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It's like talking to cold brick walls, who never respond. Two emotions, anger and neutral and nothing in between, not even fear. One thing about brick walls, sometimes you throw the ball out and when it hits ice queens that feel nothing, it bounces off and smacks you in the face.

You ever been around people that make you feel very alone? That is how I felt around both of them.

I was cleaning out an old email box, and saw a letter to my sister where I am appealing to see my nieces and nephews, she was planning to drive right by the apt or something, and how she basically steps over everything I said and anything "emotional" ignored it and then responded in her usual "business-like" cold manner. There were a few letters like that where I was simply ignored.

After I went NC and showed one letter to a friend, that I did no respond to, that friend pointed out that letter had about as much feeling in it as a neighbor one barely knows responding to another neighbor about their noisy dog or something. One even said, it sounds sociopathic, it's so devoid of emotion. That's no sister. Its hard to be on a social website, and see loving families, sisters, and people who had mothers who loved them and realized what I lost. No family is perfect not by any means, but facing what hand I got dealt has not been easy with everything else.

I got acouple "nice" cards from my mother since going NC, but they read like what someone think they should write someone to be "nice". Where there is little feeling in it. ho-hum, send a "nice" card, no skin off her back, and no emotion either.  Her daughter exits her life, and Two big things missing though, she never asks, "Why did you leave?" or "What is wrong?" One friend said, "She already knows what is wrong, Peep."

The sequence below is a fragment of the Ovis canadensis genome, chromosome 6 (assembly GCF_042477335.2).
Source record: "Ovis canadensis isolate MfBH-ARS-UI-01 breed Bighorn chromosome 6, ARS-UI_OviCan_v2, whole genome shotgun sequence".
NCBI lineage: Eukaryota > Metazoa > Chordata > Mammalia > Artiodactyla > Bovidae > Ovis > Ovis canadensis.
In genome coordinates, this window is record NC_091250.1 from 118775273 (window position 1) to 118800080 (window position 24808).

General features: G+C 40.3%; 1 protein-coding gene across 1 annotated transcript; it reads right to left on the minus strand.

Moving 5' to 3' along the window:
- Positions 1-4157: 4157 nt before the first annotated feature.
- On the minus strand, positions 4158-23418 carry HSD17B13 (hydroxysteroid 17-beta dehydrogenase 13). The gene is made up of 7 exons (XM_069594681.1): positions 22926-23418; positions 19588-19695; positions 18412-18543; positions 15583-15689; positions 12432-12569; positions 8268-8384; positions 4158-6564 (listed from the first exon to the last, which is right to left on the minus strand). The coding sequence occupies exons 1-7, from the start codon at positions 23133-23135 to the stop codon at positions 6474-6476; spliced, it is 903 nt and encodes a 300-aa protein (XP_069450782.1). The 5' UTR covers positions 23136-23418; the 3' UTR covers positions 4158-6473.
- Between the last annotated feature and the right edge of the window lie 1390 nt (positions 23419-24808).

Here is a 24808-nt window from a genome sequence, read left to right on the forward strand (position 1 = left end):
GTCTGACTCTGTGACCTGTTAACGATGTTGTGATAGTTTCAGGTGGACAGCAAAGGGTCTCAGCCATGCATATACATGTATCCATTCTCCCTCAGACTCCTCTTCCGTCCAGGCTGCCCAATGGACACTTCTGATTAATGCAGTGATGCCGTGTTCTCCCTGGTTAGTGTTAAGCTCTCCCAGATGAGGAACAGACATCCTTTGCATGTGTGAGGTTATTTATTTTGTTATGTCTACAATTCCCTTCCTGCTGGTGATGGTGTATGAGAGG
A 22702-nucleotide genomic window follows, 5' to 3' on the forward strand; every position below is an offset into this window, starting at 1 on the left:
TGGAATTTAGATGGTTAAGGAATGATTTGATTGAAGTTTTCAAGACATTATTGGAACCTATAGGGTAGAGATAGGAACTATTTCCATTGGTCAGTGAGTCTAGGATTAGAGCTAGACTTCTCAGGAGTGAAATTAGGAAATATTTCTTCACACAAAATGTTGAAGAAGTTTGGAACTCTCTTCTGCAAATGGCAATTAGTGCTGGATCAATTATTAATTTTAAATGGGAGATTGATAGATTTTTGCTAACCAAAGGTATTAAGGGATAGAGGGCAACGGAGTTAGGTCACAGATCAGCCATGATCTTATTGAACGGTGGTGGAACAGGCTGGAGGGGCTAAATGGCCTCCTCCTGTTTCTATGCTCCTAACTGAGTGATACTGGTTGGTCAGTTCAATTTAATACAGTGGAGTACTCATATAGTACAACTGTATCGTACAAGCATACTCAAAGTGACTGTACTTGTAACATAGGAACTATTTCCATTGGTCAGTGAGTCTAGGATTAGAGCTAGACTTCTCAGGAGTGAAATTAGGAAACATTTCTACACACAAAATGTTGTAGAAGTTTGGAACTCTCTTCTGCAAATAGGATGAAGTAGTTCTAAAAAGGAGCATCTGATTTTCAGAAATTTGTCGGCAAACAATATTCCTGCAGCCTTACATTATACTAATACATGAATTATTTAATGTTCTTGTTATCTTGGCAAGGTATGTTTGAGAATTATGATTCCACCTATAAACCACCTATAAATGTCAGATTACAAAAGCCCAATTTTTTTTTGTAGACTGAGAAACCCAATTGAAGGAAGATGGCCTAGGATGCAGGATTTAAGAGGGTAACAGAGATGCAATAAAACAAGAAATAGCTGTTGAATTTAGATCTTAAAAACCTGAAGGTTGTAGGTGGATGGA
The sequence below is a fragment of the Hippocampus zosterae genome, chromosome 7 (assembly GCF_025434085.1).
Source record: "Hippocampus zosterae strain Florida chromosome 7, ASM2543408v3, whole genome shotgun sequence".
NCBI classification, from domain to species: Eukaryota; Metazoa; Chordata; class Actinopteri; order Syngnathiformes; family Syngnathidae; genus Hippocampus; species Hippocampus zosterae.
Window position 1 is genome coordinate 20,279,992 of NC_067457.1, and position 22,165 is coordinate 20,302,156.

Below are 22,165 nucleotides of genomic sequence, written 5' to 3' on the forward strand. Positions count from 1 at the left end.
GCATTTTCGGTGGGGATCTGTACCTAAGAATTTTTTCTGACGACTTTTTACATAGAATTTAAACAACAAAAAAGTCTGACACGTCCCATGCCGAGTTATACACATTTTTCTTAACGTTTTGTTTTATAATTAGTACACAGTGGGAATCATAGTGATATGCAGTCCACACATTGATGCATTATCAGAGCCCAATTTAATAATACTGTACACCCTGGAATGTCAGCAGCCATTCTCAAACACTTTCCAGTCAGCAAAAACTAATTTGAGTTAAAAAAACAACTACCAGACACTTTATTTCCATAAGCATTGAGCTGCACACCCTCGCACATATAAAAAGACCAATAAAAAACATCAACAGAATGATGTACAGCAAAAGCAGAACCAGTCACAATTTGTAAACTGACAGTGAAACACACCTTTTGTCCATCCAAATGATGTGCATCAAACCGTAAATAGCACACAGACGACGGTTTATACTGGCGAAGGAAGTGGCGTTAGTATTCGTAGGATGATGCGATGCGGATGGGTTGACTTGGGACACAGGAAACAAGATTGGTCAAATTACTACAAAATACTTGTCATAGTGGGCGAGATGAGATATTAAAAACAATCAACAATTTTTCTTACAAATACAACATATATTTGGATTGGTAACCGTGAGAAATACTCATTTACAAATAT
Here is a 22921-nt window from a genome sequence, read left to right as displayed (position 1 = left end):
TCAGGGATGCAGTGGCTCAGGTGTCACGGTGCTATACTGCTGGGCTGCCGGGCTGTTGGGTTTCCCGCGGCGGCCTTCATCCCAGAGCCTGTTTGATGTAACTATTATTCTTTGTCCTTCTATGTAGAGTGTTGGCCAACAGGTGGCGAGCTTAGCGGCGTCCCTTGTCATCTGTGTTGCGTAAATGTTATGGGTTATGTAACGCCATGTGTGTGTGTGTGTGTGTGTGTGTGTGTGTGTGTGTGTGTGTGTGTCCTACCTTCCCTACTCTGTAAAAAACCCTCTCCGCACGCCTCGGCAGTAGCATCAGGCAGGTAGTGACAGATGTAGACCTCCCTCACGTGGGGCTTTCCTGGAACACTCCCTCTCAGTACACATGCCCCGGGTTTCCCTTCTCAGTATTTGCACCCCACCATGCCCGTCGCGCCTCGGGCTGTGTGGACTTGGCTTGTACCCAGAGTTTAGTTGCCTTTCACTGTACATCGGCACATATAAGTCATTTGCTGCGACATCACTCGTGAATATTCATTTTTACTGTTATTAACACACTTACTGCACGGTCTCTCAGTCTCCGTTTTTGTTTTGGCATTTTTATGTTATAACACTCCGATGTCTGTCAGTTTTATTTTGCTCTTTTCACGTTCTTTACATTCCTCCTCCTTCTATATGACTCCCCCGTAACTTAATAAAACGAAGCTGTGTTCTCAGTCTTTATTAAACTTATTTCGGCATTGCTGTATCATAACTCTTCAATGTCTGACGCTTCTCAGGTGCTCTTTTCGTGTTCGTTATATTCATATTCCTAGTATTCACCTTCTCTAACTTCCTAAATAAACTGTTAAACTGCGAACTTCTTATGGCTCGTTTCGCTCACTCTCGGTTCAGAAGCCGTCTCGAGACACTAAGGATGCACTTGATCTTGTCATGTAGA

When I was young, one thing both narc parents would constantly yell at me is, "You are too sensitive, toughen up!". While one can understand a parent maybe not wanting a child to cry over every little thing and to develop some resiliency, I realized just the fact I had feelings around these people seemed to make me an "enemy" of sorts. Parents who got angry at any tears were not normal parents. Any emotions outside of a neutral face mask or anger, seemed to upset them. I was trained to become like them, but failed, and that was a good thing! I no longer feel guilty for being sensitive anymore.

There is no "winning" in going "no contact", you just face the losses. Realizing since the family rotates around the matriarch, you'll never see a lot of people again? You do manage to stop the abuse.  I have no more visits I'll be required to go on why sick.

But how can you replace a family? It's hard. The replacement ones always seem to fall away while the empty place remains where people with souls may have stood. Instead you ended up with these disappointments. Is that crass for me to call someone else a disappointment? But they were. They had no emotions. They had nothing to appeal to. They were just there, standing and staring. I dare say now that I am gone, they will wake up, go shopping, do their dishes, go on another trip, and not give me another thought. Not one iota of loss will cross their inner landscapes. They don't think about me and hopefully one day I'll be able to stop too with God's help.

Interesting Theory